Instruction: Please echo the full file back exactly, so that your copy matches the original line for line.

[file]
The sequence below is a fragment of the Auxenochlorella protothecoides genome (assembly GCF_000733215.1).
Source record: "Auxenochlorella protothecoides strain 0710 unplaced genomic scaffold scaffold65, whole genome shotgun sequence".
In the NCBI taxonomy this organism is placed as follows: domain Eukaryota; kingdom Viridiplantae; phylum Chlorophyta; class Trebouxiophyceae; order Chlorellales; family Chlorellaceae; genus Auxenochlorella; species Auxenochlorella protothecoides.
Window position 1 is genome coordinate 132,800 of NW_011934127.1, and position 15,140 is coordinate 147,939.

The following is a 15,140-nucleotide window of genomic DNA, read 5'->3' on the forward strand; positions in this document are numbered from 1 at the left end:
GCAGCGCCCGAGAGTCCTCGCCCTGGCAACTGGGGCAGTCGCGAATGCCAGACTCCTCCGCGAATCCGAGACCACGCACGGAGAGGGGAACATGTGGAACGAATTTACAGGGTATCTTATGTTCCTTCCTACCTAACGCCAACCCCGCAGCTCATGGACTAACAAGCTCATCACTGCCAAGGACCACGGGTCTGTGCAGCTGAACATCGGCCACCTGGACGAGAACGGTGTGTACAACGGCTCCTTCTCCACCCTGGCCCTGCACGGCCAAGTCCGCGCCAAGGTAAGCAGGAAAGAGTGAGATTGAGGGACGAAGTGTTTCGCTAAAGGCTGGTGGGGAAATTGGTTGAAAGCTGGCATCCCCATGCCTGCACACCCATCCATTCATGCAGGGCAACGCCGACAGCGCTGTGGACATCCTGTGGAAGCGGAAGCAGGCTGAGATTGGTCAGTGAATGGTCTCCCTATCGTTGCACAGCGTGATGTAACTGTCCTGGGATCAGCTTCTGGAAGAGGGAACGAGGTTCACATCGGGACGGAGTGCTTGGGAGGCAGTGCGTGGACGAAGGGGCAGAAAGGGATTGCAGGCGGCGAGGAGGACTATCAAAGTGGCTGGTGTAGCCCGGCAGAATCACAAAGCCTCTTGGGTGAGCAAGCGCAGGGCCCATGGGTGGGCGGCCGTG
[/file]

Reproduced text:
The sequence below is a fragment of the Auxenochlorella protothecoides genome (assembly GCF_000733215.1).
Source record: "Auxenochlorella protothecoides strain 0710 unplaced genomic scaffold scaffold65, whole genome shotgun sequence".
In the NCBI taxonomy this organism is placed as follows: domain Eukaryota; kingdom Viridiplantae; phylum Chlorophyta; class Trebouxiophyceae; order Chlorellales; family Chlorellaceae; genus Auxenochlorella; species Auxenochlorella protothecoides.
Window position 1 is genome coordinate 132,800 of NW_011934127.1, and position 15,140 is coordinate 147,939.

The following is a 15,140-nucleotide window of genomic DNA, read 5'->3' on the forward strand; positions in this document are numbered from 1 at the left end:
GCAGCGCCCGAGAGTCCTCGCCCTGGCAACTGGGGCAGTCGCGAATGCCAGACTCCTCCGCGAATCCGAGACCACGCACGGAGAGGGGAACATGTGGAACGAATTTACAGGGTATCTTATGTTCCTTCCTACCTAACGCCAACCCCGCAGCTCATGGACTAACAAGCTCATCACTGCCAAGGACCACGGGTCTGTGCAGCTGAACATCGGCCACCTGGACGAGAACGGTGTGTACAACGGCTCCTTCTCCACCCTGGCCCTGCACGGCCAAGTCCGCGCCAAGGTAAGCAGGAAAGAGTGAGATTGAGGGACGAAGTGTTTCGCTAAAGGCTGGTGGGGAAATTGGTTGAAAGCTGGCATCCCCATGCCTGCACACCCATCCATTCATGCAGGGCAACGCCGACAGCGCTGTGGACATCCTGTGGAAGCGGAAGCAGGCTGAGATTGGTCAGTGAATGGTCTCCCTATCGTTGCACAGCGTGATGTAACTGTCCTGGGATCAGCTTCTGGAAGAGGGAACGAGGTTCACATCGGGACGGAGTGCTTGGGAGGCAGTGCGTGGACGAAGGGGCAGAAAGGGATTGCAGGCGGCGAGGAGGACTATCAAAGTGGCTGGTGTAGCCCGGCAGAATCACAAAGCCTCTTGGGTGAGCAAGCGCAGGGCCCATGGGTGGGCGGCCGTG